Mexican horns, tinges of Margaritaville-style faux reggae filtered though the haze of some sort of stiff gin drink or rum-based fruity cocktail, a vague country twang blending with the ganja smoke blowing off the Gulf Stream breezes perhaps, and Sir Mick’s ridiculous rebel-chic bone-head street-fighting radical mumbo-jumbo. It’s hard to know if "Indian Girl" is an abomination or a stroke of post-colonial, post--alcohol-addled genius (often the case here in Driftwoodland). One thing’s for sure: Freddy Fender would be proud, since (if you subtract Mr. Jagger) it sort of embodies his sound. Freddy’d be smiling down on us like some syncretized nimbus-headed roots-music hybrid dada diety – half Gertrude Stein, half Virgin of Guadalupe, and one more half Sai Baba. And what is all that business about "fighting on the streets of Mt. Zion"? Someone please tell me. One more thing, I'm not sure if there's an established science to this, but I feel like by listening closely to Bill Wyman's bass line on this tune one can almost successfully diagnose him as a pathological predatory perv. Maybe I'm reading too much into it.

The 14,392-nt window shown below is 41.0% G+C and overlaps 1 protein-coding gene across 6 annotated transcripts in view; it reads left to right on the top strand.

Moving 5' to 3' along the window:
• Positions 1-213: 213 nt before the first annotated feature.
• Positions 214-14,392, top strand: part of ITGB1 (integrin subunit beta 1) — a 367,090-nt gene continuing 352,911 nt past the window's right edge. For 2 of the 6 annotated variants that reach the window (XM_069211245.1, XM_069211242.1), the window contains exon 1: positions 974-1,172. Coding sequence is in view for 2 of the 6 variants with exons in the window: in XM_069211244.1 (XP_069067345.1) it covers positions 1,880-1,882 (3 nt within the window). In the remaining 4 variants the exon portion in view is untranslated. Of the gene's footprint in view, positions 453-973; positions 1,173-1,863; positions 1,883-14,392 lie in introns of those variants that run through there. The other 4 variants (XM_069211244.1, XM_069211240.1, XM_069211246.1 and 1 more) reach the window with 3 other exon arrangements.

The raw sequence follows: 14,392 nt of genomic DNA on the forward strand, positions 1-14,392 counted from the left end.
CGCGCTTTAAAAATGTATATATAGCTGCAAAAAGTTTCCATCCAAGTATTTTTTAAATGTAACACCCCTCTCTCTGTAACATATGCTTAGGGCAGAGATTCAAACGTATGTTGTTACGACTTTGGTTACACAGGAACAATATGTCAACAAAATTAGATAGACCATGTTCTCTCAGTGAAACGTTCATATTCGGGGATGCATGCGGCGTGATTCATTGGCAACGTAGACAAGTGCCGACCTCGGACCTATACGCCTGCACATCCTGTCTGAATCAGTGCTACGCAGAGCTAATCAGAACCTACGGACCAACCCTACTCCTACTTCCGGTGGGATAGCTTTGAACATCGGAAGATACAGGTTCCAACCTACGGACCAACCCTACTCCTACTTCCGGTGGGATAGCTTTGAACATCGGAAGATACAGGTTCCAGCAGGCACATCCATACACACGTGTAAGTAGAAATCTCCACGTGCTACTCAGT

Finally, I think that Duke Ellington said once that it's not plagiarism if you're stealing from yourself. I'm not sure what John Fogerty would say about that, but the premise seems to apply to "Ain't No Use in Crying," parts of which sound suspiciously like "Time Is On My Side," which, come to think of it, wasn't actually written by the Glimmer Twins, so, hmmm.